Development Infrastructure

Fionnuala Ní Aoláin, Dina Francesca Haynes and Naomi Cahn

in On the Frontlines

Published in print November 2011 | ISBN: 9780195396645
Published online January 2012 | e-ISBN: 9780199918416 | DOI:
Development Infrastructure

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Development programs, more than post-conflict reconstruction, have begun to take gender into account in structural and policy-oriented ways, and as such stands a credible chance of offering positive strategies, demonstrating how to center gender in the post-conflict process. This chapter focuses on building upon and advancing these strategies. It sets the stage by examining the need to integrate the fields and perspectives of development and post-conflict reconstruction, thereby creating a context in which gender centrality—ensuring equity between men and women and identifying and responding to both masculine and feminine concerns—can be made operational. It then uses the concept of “social services justice” as the link between immediate post-conflict humanitarian aid and longer term development measures, before examining how to make gender central throughout this time period. It argues that social services justice should become a critical aspect of any transitional justice and post-conflict reconstruction model, serving as a gender-central bridge between a recognition of the immediate needs of the population and long-term development. It provides a teleological justification for moving beyond the focus on formal mechanisms of accountability and of peace negotiations during the transition process. Finally, the chapter examines a series of strategies associated with development, assessing their gendered impact and suggesting how to promote gender centrality.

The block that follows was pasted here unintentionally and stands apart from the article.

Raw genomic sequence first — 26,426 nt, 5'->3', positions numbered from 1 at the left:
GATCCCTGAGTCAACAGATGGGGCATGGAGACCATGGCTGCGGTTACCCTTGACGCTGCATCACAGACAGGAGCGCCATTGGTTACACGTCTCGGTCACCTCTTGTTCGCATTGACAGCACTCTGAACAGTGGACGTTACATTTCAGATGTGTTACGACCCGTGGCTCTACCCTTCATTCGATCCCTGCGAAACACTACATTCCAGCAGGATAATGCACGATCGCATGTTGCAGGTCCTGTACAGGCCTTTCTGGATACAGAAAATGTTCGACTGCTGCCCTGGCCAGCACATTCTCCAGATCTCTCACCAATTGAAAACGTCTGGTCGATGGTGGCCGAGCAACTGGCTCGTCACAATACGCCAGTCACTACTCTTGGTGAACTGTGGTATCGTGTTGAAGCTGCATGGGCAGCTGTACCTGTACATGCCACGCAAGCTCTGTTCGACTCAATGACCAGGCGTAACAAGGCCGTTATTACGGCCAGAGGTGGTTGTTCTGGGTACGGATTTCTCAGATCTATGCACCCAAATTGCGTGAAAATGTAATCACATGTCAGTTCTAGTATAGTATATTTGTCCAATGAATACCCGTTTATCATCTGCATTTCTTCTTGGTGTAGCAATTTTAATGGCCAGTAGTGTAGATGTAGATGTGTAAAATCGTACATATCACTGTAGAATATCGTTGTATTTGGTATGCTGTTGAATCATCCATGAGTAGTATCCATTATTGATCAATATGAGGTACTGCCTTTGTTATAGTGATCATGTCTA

Keywords: development programs; post-conflict reconstruction; gender centrality; social services justice; humanitarian aid; long-term development

Chapter.  8205 words. 

Subjects: Human Rights and Immigration

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